Barrister’s clerk: what is the reality?
A recent article in the legal press has discussed the relationship of the clerk with a barrister – he was at once his clerk, his good servant, dresser, his friend, his flapper, his guide, stopwatch, auditor, treasurer. One of the clerk’s tasks was to send a barrister’s summer reading books to his hotel in Davos. He also booked the train ticket. No, no, no, said the barrister. He never sat with his back to the engine.
The clerk could be compared with a public school fag. (For those fortunate enough to have avoided an English public school education, a “fag” is a young boy who acts as an unpaid servant for an older boy. The benefits of this system are said to include an appreciation of the service ethos and respect for one’s elders).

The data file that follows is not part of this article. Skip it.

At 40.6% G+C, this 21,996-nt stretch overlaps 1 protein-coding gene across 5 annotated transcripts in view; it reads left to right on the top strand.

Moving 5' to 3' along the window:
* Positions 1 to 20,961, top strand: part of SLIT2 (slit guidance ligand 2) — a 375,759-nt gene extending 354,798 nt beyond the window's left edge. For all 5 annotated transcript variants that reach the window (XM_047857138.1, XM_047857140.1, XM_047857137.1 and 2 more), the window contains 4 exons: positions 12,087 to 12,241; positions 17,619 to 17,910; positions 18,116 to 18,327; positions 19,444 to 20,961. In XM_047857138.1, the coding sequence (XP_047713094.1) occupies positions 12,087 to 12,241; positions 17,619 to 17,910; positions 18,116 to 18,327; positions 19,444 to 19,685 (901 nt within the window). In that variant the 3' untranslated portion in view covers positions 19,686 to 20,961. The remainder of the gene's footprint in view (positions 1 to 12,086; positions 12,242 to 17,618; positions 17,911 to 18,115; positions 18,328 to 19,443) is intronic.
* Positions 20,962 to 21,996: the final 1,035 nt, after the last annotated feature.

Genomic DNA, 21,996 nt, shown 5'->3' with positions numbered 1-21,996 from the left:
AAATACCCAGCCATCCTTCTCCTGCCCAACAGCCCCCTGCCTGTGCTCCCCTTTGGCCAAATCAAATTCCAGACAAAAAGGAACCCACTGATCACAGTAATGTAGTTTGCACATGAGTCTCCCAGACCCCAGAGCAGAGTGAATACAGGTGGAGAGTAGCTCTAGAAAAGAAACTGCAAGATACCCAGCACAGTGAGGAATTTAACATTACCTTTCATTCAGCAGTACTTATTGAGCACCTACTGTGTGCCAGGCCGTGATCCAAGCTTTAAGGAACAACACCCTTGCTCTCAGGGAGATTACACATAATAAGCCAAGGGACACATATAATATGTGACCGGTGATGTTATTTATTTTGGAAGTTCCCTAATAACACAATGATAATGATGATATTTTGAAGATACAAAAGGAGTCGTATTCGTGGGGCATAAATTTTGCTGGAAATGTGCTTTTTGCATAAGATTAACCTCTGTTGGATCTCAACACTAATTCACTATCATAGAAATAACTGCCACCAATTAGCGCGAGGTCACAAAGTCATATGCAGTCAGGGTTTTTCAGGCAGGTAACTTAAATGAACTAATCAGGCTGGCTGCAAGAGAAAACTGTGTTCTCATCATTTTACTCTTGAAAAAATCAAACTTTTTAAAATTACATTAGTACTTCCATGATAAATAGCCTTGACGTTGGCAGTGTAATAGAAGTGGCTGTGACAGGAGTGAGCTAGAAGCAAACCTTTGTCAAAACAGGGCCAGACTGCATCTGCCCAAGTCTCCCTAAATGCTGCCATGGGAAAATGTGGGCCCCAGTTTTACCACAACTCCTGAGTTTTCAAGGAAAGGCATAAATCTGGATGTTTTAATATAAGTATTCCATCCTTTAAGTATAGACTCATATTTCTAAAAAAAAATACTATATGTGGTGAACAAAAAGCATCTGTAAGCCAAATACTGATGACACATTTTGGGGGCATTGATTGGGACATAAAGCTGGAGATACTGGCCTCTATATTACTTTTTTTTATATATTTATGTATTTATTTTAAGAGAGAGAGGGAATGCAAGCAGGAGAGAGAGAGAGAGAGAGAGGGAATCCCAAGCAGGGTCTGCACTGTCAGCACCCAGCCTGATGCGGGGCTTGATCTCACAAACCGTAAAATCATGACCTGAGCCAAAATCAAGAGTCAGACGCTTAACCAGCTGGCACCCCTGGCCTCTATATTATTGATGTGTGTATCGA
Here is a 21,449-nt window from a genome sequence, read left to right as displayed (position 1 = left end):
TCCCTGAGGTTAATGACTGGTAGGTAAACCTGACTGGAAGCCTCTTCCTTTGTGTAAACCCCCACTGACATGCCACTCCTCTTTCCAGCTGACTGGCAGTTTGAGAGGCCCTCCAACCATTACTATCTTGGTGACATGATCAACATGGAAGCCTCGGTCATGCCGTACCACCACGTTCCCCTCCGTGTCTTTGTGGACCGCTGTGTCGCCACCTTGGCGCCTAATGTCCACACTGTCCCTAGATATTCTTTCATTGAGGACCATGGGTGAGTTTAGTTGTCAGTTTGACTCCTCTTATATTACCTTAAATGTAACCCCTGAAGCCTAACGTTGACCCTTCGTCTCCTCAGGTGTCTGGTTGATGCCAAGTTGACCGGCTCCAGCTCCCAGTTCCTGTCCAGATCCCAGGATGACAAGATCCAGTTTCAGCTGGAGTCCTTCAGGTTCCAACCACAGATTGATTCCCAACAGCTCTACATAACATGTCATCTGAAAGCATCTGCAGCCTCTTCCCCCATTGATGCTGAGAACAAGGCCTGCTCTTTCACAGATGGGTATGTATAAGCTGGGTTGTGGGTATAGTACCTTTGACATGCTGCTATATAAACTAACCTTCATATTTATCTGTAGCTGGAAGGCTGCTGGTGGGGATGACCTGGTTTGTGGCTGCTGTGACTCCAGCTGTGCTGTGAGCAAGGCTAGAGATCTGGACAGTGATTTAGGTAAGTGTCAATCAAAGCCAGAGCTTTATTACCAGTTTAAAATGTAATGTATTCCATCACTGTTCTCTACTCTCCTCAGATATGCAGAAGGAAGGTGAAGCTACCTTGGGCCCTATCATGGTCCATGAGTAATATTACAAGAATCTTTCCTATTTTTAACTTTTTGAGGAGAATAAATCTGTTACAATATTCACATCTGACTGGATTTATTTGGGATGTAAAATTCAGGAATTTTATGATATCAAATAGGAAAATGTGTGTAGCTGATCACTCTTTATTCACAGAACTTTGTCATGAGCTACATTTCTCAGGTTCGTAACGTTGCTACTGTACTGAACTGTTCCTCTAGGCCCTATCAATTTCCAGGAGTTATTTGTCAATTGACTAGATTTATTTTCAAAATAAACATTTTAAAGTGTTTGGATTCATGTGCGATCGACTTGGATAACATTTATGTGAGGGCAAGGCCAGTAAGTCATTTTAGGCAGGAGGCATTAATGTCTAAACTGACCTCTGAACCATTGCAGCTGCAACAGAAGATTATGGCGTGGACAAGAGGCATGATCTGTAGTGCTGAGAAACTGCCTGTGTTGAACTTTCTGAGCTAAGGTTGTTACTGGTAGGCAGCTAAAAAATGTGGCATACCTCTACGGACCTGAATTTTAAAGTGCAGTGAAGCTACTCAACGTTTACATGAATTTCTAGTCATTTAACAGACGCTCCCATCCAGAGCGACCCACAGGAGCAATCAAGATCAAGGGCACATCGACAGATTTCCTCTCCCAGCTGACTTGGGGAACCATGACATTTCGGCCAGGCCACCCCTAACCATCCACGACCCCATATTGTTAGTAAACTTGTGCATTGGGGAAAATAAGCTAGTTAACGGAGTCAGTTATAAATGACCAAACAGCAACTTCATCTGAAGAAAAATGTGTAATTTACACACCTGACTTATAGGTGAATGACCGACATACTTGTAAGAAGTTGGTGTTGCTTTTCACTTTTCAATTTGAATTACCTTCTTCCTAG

In theory, the role of the barrister’s clerk has developed into management and administration, and clerks are now often described as practice managers. It is not clear how far this modern terminology reflects the reality of the barrister-clerk relationship. Clerks, who do not need formal qualifications, can exercise significant power over members of chambers, particularly in relation to the arrangement and distribution of work. In reality, practice as a barrister can be efficiently managed without the services of a clerk.